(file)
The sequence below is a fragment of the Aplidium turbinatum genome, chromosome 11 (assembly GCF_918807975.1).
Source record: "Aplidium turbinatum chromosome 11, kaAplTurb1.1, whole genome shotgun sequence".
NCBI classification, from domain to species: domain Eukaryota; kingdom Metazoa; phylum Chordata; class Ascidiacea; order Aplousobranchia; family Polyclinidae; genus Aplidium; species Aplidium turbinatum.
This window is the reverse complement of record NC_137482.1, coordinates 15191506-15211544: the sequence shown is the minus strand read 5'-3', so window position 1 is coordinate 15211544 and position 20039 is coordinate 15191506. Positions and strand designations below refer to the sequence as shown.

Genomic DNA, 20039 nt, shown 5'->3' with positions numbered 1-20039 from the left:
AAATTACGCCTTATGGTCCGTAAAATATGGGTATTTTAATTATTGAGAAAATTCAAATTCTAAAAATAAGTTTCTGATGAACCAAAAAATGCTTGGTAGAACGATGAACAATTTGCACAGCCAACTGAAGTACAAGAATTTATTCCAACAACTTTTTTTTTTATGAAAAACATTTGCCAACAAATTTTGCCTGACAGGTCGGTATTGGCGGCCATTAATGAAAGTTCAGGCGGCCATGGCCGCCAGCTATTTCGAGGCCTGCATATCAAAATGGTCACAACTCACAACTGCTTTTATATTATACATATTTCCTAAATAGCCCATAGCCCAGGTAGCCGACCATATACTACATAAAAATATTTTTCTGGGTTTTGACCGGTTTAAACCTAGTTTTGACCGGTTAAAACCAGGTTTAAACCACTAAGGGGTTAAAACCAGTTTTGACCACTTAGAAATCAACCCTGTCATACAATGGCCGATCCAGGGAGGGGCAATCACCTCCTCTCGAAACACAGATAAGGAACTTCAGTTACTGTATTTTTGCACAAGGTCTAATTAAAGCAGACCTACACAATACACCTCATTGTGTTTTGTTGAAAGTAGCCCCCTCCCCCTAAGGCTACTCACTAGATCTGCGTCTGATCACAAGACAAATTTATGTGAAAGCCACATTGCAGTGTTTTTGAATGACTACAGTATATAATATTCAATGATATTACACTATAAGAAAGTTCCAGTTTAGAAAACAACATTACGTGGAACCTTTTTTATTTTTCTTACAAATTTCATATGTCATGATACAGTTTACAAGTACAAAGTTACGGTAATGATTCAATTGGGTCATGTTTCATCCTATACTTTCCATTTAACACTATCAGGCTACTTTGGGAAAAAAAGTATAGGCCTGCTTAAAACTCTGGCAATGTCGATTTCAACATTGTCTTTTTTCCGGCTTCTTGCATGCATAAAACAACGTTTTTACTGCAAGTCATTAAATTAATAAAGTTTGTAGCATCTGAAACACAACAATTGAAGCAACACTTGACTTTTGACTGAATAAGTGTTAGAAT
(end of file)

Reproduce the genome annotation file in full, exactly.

The sequence below is a fragment of the Aplidium turbinatum genome, chromosome 11 (assembly GCF_918807975.1).
Source record: "Aplidium turbinatum chromosome 11, kaAplTurb1.1, whole genome shotgun sequence".
NCBI classification, from domain to species: domain Eukaryota; kingdom Metazoa; phylum Chordata; class Ascidiacea; order Aplousobranchia; family Polyclinidae; genus Aplidium; species Aplidium turbinatum.
This window is the reverse complement of record NC_137482.1, coordinates 15191506-15211544: the sequence shown is the minus strand read 5'-3', so window position 1 is coordinate 15211544 and position 20039 is coordinate 15191506. Positions and strand designations below refer to the sequence as shown.

Genomic DNA, 20039 nt, shown 5'->3' with positions numbered 1-20039 from the left:
AAATTACGCCTTATGGTCCGTAAAATATGGGTATTTTAATTATTGAGAAAATTCAAATTCTAAAAATAAGTTTCTGATGAACCAAAAAATGCTTGGTAGAACGATGAACAATTTGCACAGCCAACTGAAGTACAAGAATTTATTCCAACAACTTTTTTTTTTATGAAAAACATTTGCCAACAAATTTTGCCTGACAGGTCGGTATTGGCGGCCATTAATGAAAGTTCAGGCGGCCATGGCCGCCAGCTATTTCGAGGCCTGCATATCAAAATGGTCACAACTCACAACTGCTTTTATATTATACATATTTCCTAAATAGCCCATAGCCCAGGTAGCCGACCATATACTACATAAAAATATTTTTCTGGGTTTTGACCGGTTTAAACCTAGTTTTGACCGGTTAAAACCAGGTTTAAACCACTAAGGGGTTAAAACCAGTTTTGACCACTTAGAAATCAACCCTGTCATACAATGGCCGATCCAGGGAGGGGCAATCACCTCCTCTCGAAACACAGATAAGGAACTTCAGTTACTGTATTTTTGCACAAGGTCTAATTAAAGCAGACCTACACAATACACCTCATTGTGTTTTGTTGAAAGTAGCCCCCTCCCCCTAAGGCTACTCACTAGATCTGCGTCTGATCACAAGACAAATTTATGTGAAAGCCACATTGCAGTGTTTTTGAATGACTACAGTATATAATATTCAATGATATTACACTATAAGAAAGTTCCAGTTTAGAAAACAACATTACGTGGAACCTTTTTTATTTTTCTTACAAATTTCATATGTCATGATACAGTTTACAAGTACAAAGTTACGGTAATGATTCAATTGGGTCATGTTTCATCCTATACTTTCCATTTAACACTATCAGGCTACTTTGGGAAAAAAAGTATAGGCCTGCTTAAAACTCTGGCAATGTCGATTTCAACATTGTCTTTTTTCCGGCTTCTTGCATGCATAAAACAACGTTTTTACTGCAAGTCATTAAATTAATAAAGTTTGTAGCATCTGAAACACAACAATTGAAGCAACACTTGACTTTTGACTGAATAAGTGTTAGAAT